During pregnancy, most women develop a split in their abdominal muscles. Sit-ups increase the abdominal pressure and encourage the split between the abdominal muscles, making the recovery of these muscles after childbirth slower and problematic.

Sit ups do NOT strengthen the core stabilisers. It does NOT work the core stabilisers, the transversus abdominus and multifidus. These muscles need to be trained to help with the recovery of the split in the abdominal muscles.

Sit ups is a dynamic exercise, specifically training the prime movers which often inhibits the activity of the core stabilisers from working. Without the strong base of core stability, sit ups can cause back pain, as it puts extra pressure on the discs of the lower back. It also increases the risk of injuring the discs and causing long term lower back pain.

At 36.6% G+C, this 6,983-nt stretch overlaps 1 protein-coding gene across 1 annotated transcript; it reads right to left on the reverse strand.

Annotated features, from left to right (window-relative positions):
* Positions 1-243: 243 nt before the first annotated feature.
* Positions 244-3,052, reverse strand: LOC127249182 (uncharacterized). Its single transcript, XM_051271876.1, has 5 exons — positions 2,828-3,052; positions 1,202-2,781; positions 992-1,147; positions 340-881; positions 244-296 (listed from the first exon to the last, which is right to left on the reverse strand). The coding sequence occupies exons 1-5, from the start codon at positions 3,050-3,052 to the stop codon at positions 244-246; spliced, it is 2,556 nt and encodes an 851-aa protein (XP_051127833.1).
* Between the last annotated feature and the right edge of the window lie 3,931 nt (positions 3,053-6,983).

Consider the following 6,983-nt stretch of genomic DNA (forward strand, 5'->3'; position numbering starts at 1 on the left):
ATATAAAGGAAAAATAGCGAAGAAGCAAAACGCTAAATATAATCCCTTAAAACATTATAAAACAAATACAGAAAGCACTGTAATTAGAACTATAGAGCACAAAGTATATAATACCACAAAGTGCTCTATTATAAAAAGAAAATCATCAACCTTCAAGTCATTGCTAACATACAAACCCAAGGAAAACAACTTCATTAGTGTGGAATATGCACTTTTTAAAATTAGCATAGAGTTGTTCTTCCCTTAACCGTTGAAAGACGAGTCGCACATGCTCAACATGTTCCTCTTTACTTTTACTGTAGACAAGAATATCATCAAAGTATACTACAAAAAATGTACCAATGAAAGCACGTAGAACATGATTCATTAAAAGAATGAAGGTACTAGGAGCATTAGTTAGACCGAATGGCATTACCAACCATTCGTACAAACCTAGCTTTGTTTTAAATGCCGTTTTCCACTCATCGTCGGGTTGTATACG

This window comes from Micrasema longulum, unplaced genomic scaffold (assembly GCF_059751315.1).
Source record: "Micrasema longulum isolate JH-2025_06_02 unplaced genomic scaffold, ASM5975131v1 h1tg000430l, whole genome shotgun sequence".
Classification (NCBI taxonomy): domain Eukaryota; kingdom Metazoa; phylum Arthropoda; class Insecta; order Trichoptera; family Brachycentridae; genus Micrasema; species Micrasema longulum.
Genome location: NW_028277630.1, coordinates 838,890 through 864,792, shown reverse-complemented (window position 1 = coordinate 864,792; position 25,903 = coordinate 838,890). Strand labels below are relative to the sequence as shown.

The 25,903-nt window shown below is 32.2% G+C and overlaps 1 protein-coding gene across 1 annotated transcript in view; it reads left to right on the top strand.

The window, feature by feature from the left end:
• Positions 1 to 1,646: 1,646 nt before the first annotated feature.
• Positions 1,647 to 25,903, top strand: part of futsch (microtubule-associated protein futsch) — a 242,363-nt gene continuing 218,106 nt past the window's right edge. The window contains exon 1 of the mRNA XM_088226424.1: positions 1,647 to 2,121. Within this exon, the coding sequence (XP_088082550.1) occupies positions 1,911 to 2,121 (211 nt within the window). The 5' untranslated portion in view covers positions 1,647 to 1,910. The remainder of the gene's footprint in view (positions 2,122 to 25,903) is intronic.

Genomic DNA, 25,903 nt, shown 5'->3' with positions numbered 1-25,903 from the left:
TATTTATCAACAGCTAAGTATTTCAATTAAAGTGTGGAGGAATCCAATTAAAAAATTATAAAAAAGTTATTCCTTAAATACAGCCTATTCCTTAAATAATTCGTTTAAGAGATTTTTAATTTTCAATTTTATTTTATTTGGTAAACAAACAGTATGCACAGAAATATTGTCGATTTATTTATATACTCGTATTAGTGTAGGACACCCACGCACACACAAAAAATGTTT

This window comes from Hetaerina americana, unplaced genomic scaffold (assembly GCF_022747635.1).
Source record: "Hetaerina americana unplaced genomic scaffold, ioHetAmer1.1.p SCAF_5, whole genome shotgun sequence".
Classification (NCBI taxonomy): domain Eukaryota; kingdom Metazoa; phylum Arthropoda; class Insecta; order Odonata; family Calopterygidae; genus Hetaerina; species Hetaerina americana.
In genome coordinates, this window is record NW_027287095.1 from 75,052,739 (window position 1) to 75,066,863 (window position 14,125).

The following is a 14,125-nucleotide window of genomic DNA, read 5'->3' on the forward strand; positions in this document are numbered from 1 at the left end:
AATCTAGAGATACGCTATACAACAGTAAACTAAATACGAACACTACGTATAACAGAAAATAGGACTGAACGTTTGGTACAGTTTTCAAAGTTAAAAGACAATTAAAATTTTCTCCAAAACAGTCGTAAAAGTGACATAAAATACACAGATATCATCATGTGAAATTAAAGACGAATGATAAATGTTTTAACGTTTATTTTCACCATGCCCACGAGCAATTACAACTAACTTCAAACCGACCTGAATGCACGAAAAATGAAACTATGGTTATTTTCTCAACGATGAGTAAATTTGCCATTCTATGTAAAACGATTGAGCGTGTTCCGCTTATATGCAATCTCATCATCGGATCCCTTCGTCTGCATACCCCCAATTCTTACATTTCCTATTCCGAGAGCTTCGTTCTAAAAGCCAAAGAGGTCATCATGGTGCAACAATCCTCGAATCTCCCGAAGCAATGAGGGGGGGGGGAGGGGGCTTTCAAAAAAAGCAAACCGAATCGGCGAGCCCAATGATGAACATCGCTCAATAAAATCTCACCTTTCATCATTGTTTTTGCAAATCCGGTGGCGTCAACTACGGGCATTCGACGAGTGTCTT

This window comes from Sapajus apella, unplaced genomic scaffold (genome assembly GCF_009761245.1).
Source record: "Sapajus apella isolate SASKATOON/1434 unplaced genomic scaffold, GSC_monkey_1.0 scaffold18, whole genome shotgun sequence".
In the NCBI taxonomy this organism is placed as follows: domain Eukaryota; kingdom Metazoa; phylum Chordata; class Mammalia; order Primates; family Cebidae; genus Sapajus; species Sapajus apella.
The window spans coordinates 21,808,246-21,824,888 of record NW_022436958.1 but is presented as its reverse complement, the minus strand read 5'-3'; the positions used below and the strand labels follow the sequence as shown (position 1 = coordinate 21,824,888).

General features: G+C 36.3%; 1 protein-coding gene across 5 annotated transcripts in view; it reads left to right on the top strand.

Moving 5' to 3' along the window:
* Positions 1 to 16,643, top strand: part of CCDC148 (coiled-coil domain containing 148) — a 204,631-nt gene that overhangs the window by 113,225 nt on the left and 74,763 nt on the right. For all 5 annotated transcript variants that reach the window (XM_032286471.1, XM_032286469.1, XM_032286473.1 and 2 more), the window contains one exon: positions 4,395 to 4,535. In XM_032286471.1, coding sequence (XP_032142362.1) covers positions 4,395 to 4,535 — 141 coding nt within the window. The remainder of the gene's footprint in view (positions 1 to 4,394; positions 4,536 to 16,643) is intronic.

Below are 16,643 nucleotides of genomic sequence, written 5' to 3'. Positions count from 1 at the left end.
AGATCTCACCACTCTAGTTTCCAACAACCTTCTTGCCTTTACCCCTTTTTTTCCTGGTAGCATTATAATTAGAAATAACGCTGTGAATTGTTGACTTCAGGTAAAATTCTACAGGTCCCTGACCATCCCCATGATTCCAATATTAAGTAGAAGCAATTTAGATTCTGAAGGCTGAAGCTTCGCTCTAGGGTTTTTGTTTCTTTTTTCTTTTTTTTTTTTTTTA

Author: Michael Dermansky

Michael has now been working in physiotherapy for over 20 years, since graduating from Melbourne University in 1998 and is even more passionate about getting the best outcomes for clients than he was then.Michael is always studying and looking for new and innovative ways to improve the service at MD Health, including and not limited to the ideas from the fitness industry and great customer service companies. In his spare moments, he loves spending time with his two children, Sebastian and Alexander and hopefully taking them skiing more and more often.

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